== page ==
U.S. flag

An official website of the United States government

Dot gov

The .gov means it’s official.

Federal government websites often end in .gov or .mil. Before sharing sensitive information, make sure you’re on a federal government site.


The site is secure.

The https:// ensures that you are connecting to the official website and that any information you provide is encrypted and transmitted securely.

Examples of Known Phony Securities

 "Limited Edition" Treasury Securities

Some foreign individuals and groups are trying to sell fictitious U.S. Treasury securities referred to as "Limited Edition" Treasury securities. As part of this scheme, entities such as broker-dealers and banks are being approached to act as fiduciaries for transactions. The proposal to sell these fictitious securities makes misrepresentations about the way marketable securities are bought and sold, and it also misrepresents the role that we play in the original sale and issuance of our securities.

U.S. Treasury Bills - One Year "Fresh Cut"

These fictitious securities are being offered for sale. A person who said he was a consultant to less developed or Third World countries offered an individual these securities. This transaction was for $500 billion - an astounding amount in itself. In another incident, a large government securities dealer was contacted to enter into a transaction involving these securities. We never issued any Treasury bills that were named One-Year "Fresh Cut."

"U.S. Dollar Bonds"

We get many inquiries, mostly from the Far East, about these bonds being issued in the 1930s or early 1940s by the CIA to help Chiang Kai-Shek fight the communists. It is alleged that they have been buried in caves by his generals and their heirs and have recently been unearthed. They are now being fraudulently offered at a fraction of their face value. These securities are not genuine and do not bear provisions that even remotely resemble U.S. Treasury securities. Click to view, (599K JPG file, uploaded 12/12/02)> a full-size image of the thumbnail image pictured.

Fraudulent "Federal Notes" or "Bonds"

These bogus securities are commonly known as "Morganthaus." Henry Morganthau, Jr. was Secretary of the Treasury in 1934. These "federal notes" are not currency, nor are they bearer bonds. They are crude forgeries that appear to have originated out of the Philippines. The story being told is that the United States shipped them to Philippine freedom fighters during World War II to help with the war effort. Some "investors" have brought them to us in so-called "Federal Reserve" metal boxes, along with other related certificates, such as:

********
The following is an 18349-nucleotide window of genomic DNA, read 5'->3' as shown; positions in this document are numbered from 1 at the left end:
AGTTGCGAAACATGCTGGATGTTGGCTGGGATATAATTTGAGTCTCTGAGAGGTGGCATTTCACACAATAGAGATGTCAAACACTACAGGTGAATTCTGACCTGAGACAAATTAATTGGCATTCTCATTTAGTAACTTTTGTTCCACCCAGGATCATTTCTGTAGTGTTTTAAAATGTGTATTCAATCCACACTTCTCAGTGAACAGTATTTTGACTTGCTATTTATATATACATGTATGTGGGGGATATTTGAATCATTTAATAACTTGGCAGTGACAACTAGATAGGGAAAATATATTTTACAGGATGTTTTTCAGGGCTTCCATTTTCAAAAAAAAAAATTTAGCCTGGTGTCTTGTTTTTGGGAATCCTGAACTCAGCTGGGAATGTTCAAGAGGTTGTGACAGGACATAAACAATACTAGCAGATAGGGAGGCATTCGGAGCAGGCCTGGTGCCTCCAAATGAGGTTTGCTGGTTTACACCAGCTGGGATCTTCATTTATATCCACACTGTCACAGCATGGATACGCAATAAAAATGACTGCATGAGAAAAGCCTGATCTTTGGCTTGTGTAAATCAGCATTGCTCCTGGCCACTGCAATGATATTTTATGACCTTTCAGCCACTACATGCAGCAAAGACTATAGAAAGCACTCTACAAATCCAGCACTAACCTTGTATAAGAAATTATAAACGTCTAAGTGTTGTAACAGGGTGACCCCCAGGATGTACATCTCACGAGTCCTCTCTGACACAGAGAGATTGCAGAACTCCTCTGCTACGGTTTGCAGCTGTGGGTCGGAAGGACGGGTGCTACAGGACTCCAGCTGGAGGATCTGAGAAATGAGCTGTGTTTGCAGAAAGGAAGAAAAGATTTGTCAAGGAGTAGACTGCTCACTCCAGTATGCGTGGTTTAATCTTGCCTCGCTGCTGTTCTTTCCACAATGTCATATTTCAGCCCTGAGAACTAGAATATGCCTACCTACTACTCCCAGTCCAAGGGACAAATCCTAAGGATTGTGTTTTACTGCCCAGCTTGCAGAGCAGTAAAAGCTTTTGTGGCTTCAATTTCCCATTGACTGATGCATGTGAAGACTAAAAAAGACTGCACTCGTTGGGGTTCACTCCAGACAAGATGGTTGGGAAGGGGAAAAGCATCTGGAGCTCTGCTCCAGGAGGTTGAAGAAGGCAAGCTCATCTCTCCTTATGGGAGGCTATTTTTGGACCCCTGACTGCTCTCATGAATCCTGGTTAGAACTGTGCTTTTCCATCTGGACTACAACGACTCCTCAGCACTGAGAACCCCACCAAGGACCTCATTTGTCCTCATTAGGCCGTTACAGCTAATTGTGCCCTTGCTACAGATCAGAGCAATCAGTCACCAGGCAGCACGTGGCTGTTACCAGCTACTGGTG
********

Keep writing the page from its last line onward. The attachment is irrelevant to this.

• Global Immunity (file size 277K, JPG file uploaded 12/12/02),
  • FDIC Insurance (file size 261K, JPG file uploaded 12/12/02),
  • Gold Bullion (file size 325K, JPG file uploaded 12/12/02),
    • Shipping manifests,
    • "Gold" coins.
These crude forgeries were likely made by inserting images of $100, $1,000, and even $1 bills into a computer program, then altering the amounts to read $100 million or $500 million, and adding coupons in both English and Chinese script. Most were printed on modern color printers or copiers, which did not exist in 1934 - when these bogus notes are alleged to have been issued. The U. S. Treasury did not issue securities (bonds) in $100 million or $500 million denominations during the period alleged in this fraud. Click to view a full-size image of the thumbnail image pictured.
The largest Federal Reserve note ever printed was $100,000 and was only used inside the banking system. For more information on this currency item, please review the Treasury Resource Center FAQ

"Defacto" Treasury Securities

This term usually appears in offers to assign, rent, or lease U.S. Treasury securities to an offeree for a fee, for a certain time period. These securities are bogus, since we have never issued any "defacto" Treasury securities.

Philippine Victory Notes

We have received inquiries about Philippine Treasury Certificates of Deposit and their relationship to Philippine Victory Notes. The Philippine Government issued Philippine Treasury Certificates, Victory Series 66, commonly known as Philippine Victory Notes, in 1944. These currency notes were for use only in the Philippines, which at the time was a dependency of the United States, and were obligations of the Philippine Treasury. The 500 Peso Philippine Victory Notes were demonetized by the Philippine government on December 31, 1957, and were withdrawn from circulation. At that point, other denominations of the Philippine Victory Notes, Victory Series 66, were no longer regarded as legal tender but could be exchanged or replaced at par, without charge, for legal currency until July 30, 1967. After that date, Series 66 was considered demonetized. If these notes are presented to you and purported to have current value today, it is a scam.